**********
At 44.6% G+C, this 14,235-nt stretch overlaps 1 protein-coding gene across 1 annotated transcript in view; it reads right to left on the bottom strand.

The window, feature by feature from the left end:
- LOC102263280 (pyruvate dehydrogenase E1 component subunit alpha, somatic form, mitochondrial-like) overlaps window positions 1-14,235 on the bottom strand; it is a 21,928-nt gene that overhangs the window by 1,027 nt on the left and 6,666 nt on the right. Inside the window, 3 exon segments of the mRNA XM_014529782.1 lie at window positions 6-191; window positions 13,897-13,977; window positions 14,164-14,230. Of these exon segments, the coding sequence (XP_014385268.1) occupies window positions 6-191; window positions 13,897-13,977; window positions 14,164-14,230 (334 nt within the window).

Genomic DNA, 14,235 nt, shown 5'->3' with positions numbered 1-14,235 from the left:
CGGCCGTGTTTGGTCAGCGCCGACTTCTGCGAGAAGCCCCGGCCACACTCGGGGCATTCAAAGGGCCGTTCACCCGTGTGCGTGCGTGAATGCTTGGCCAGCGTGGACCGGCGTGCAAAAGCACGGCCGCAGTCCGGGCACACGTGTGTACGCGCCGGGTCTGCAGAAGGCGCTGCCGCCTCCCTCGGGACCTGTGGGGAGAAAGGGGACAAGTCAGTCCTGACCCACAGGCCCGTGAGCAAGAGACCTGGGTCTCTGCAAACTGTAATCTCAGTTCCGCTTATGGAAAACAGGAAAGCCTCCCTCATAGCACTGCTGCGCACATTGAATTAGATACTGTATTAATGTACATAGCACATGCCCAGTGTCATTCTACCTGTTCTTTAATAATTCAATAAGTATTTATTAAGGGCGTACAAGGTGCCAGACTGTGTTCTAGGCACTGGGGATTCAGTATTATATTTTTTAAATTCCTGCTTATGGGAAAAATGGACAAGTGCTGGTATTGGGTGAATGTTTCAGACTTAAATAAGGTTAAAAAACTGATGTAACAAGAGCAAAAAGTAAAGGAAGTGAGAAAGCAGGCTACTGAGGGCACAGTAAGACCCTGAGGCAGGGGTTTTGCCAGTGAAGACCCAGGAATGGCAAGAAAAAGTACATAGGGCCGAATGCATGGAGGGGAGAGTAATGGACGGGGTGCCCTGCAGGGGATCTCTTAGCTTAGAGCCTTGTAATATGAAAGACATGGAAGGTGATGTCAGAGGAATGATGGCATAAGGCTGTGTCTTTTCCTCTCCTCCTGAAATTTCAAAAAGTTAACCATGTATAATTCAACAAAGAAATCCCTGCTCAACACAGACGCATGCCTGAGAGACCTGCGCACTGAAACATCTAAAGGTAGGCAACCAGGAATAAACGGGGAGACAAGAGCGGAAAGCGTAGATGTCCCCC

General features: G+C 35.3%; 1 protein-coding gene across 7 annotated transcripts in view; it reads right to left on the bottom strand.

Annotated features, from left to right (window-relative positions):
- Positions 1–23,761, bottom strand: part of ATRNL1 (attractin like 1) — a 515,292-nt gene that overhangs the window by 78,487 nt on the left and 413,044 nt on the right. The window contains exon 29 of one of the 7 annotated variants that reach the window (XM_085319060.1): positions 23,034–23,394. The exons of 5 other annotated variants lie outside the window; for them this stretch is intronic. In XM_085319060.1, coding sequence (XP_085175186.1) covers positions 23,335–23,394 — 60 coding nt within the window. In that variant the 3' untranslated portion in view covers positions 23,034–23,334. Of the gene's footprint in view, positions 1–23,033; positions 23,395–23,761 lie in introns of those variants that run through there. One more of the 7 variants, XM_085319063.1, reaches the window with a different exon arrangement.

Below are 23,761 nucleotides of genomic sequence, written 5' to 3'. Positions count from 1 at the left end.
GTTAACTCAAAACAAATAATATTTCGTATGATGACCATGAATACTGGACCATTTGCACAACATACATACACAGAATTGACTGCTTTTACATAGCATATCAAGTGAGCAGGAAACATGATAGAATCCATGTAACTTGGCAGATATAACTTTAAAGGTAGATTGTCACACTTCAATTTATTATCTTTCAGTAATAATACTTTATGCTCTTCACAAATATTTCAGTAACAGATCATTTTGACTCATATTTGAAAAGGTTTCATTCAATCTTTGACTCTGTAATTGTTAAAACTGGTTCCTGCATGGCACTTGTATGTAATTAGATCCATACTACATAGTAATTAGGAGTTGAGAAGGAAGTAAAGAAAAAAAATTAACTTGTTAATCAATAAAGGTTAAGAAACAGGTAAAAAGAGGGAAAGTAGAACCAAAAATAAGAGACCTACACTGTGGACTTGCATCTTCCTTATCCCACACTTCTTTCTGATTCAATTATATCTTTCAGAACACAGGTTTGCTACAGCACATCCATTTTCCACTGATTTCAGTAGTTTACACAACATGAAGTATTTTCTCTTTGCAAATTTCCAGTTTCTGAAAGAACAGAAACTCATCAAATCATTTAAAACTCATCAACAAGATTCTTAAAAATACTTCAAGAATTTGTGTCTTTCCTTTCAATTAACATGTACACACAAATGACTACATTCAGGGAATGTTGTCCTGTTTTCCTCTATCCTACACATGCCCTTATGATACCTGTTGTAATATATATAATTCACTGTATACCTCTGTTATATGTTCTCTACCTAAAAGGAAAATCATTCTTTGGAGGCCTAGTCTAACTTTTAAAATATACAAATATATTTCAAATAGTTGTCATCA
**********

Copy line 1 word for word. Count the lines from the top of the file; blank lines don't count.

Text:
At 44.6% G+C, this 14,235-nt stretch overlaps 1 protein-coding gene across 1 annotated transcript in view; it reads right to left on the bottom strand.